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Luminescence dating, sediment analysis, and flood dynamics on the Sabie River, South Africa

Knight, Jasper, Evans, Mary
Geomorphology 2018 v.319 pp. 1-14
bleaching, floods, landforms, luminescence, models, quartz, rivers, sediment deposition, sediment transport, sediments, suspended sediment, South Africa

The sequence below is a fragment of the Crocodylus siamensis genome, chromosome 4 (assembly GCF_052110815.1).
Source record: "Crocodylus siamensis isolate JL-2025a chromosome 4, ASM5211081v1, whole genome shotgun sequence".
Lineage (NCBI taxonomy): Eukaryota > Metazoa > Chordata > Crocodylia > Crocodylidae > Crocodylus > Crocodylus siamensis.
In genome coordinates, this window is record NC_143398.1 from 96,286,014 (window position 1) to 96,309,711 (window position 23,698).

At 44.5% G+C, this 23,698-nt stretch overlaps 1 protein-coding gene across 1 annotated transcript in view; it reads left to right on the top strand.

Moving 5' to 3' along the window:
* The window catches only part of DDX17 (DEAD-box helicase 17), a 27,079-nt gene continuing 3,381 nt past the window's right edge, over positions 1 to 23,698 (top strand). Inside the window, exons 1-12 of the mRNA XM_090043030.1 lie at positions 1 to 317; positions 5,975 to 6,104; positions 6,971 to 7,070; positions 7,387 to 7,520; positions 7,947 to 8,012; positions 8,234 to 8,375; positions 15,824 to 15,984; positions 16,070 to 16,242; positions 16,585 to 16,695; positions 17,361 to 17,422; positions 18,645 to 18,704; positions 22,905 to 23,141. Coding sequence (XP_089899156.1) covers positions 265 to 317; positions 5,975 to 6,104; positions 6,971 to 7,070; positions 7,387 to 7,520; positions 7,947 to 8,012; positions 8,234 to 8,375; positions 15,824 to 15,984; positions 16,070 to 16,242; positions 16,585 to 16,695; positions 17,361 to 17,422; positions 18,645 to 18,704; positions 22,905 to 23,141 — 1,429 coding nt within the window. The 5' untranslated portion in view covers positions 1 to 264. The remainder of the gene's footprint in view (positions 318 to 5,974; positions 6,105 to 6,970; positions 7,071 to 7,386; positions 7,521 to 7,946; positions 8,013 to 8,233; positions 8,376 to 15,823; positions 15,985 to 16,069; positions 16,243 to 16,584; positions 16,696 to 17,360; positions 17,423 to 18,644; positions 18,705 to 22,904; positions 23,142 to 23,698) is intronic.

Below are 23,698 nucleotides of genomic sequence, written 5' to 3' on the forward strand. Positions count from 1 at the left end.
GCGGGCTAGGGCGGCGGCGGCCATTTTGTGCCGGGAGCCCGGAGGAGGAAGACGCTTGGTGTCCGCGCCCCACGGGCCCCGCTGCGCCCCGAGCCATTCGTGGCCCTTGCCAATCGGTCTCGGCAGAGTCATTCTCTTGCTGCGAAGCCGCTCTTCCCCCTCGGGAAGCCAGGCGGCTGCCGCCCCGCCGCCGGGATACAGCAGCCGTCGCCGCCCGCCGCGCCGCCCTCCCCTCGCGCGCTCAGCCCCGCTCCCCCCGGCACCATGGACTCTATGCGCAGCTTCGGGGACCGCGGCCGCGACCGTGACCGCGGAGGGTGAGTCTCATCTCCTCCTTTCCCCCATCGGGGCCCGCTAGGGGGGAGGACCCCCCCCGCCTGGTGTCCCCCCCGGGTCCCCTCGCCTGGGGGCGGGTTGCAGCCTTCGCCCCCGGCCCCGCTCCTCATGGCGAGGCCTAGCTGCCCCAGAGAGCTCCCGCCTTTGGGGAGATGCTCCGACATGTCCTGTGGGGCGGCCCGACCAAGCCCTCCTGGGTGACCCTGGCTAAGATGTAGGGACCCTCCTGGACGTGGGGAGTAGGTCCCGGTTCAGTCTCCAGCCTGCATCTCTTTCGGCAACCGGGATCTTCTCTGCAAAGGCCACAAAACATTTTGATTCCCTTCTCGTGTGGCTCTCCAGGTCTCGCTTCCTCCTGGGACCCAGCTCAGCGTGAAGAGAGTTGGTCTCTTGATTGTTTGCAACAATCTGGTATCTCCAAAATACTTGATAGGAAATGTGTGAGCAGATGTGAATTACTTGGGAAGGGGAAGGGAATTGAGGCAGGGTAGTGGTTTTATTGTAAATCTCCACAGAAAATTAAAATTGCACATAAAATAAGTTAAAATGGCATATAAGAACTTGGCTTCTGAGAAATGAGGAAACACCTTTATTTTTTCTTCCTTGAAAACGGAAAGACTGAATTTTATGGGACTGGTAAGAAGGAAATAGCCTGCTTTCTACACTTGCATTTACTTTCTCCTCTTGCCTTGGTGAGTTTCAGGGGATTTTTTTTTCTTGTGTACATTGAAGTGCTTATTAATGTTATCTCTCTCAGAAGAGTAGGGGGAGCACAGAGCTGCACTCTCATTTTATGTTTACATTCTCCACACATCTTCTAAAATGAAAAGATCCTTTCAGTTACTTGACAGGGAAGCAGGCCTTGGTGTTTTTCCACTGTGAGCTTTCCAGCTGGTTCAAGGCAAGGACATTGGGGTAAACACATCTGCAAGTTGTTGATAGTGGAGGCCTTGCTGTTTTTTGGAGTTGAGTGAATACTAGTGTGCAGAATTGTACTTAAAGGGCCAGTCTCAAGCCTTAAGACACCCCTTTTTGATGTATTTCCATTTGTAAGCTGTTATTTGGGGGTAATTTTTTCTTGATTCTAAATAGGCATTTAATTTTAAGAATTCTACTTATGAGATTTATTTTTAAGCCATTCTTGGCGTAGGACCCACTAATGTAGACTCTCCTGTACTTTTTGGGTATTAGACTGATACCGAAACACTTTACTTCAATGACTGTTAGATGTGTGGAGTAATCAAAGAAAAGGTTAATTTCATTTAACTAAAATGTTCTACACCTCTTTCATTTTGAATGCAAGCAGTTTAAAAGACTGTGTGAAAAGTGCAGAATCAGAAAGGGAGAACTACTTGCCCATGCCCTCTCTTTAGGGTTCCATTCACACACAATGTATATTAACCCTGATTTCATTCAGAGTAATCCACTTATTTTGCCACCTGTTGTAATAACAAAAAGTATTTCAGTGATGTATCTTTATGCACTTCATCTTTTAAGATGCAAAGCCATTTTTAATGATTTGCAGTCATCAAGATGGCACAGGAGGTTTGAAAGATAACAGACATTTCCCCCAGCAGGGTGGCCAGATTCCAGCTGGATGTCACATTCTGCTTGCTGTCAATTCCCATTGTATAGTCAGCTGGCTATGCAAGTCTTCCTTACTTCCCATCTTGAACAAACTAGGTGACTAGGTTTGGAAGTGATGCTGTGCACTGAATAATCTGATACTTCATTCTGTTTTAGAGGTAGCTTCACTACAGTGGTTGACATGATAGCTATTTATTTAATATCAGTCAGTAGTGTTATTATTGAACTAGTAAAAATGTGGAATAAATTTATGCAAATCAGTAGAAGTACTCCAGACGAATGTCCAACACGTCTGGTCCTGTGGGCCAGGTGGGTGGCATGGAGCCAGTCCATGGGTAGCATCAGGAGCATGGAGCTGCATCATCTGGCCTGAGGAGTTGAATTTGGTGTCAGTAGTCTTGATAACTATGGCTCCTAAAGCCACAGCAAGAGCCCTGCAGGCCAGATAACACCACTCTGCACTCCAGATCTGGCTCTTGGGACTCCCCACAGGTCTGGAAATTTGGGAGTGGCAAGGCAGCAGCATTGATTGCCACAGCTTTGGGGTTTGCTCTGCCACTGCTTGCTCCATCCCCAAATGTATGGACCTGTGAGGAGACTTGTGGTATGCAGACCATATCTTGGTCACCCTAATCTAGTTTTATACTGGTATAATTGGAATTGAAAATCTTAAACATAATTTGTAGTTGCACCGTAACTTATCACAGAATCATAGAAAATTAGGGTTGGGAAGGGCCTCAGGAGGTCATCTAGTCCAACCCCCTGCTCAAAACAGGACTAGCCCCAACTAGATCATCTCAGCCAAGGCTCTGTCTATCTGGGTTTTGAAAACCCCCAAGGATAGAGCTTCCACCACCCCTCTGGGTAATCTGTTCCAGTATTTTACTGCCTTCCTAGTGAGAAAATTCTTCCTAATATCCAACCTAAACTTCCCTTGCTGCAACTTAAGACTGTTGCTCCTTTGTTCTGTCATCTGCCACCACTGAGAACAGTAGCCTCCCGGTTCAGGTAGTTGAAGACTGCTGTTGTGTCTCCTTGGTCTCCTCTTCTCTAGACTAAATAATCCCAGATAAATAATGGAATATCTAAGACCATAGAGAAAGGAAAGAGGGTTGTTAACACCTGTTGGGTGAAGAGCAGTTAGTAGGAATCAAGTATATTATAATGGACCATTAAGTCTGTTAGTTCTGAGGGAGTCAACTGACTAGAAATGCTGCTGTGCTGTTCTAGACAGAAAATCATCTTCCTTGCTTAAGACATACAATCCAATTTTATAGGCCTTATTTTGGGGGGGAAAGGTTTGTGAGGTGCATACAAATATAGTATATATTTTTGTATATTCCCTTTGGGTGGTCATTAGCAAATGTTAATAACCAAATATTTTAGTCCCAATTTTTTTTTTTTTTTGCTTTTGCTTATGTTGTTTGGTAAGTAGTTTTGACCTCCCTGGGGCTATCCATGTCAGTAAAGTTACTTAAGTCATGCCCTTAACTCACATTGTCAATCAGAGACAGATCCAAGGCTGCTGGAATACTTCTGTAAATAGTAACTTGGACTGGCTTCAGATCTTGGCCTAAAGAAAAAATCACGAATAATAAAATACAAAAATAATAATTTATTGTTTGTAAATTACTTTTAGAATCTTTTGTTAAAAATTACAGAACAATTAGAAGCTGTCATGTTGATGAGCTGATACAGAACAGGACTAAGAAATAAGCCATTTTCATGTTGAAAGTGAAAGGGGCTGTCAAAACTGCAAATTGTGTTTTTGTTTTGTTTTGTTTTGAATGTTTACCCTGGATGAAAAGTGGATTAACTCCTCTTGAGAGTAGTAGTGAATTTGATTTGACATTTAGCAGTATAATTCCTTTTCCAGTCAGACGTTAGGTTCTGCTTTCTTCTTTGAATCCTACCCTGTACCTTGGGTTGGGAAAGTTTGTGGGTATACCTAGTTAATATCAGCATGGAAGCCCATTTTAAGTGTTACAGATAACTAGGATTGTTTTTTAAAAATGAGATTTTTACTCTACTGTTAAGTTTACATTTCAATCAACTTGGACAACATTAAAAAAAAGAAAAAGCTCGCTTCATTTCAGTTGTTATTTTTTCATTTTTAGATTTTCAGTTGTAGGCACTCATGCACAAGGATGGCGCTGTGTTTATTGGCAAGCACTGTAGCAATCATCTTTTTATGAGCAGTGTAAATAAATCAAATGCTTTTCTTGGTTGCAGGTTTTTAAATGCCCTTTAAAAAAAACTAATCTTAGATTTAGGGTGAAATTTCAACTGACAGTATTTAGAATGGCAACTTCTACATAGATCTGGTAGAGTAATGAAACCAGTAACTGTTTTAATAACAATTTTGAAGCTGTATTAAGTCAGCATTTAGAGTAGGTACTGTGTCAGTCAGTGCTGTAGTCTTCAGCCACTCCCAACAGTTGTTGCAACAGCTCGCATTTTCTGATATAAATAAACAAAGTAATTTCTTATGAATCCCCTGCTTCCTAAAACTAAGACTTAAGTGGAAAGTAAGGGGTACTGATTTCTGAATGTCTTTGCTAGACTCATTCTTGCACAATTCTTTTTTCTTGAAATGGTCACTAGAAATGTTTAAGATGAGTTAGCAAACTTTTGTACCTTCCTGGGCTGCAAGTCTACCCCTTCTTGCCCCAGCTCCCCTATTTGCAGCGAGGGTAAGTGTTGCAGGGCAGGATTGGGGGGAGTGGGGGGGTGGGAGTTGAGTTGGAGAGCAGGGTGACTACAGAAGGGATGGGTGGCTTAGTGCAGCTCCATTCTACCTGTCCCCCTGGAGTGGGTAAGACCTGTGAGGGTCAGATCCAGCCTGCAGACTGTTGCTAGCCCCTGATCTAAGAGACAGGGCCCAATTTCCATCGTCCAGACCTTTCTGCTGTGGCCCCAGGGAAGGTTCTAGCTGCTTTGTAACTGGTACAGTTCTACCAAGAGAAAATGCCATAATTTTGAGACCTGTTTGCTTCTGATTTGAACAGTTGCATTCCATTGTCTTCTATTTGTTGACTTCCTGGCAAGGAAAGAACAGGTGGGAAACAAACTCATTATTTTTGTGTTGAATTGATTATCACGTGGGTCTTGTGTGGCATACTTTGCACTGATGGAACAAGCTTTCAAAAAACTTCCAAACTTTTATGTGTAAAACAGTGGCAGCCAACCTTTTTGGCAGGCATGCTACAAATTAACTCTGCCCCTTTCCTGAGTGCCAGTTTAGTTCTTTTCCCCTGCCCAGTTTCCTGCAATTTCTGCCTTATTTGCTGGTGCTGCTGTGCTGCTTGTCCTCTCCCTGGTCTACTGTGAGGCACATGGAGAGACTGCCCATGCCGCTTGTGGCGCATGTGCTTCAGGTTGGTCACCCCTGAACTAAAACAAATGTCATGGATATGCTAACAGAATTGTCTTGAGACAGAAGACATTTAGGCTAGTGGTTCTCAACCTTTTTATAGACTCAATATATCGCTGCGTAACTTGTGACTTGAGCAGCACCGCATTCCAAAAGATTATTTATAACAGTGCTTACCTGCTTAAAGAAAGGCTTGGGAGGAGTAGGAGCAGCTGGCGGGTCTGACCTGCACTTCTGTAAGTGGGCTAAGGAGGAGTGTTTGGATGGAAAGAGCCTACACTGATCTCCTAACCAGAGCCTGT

Floods on sediment-rich semiarid rivers often lead to significant geomorphic change, but luminescence dating of sediments deposited by past flood events has hitherto been unable to meaningfully inform on past flood dynamics. This is important because luminescence dating has commonly been applied to flood sediments, but the calculated sediment ages are in almost all cases older than the ages of known floods responsible for sediment deposition. Correctly interpreting these older ages in the context of flood dynamics is therefore a key problem. This study addresses this problem by discussing relationships between luminescence dating, sediments, and reach-scale geomorphology along the semiarid Sabie River, northeastern South Africa. Twelve luminescence ages were obtained from near-surface sediments (<10 cm depth) from five sites across a 60-km distance of the lowland part of the river. Luminescence ages of 26–163 years suggest that sediments are differentially mobilized by successive floods and that high suspended sediment concentrations in the water column were insufficient to effectively zero the luminescence signal of the quartz grains. Analysis of equivalent dose values and distributions from individual dated samples using abanico plots shows the relative degree of bleaching, thus informing of the mixed composition of the sample and its likely source. Different landforms (bars, fans, flood drapes) were developed during maximal and waning flow stages, followed by fallout from suspension across the flooded valley that formed a drape that thins toward the upper flood limit. Different grain size properties and luminescence signals are found in these different fluvial settings. These landform and sediment properties can help explain why differential bleaching took place during fluvial sediment transport, which gave rise to the scatter in equivalent doses found within the dated samples. A model is proposed that describes these corelationships and provides a hypothesis of these relationships to test in future studies.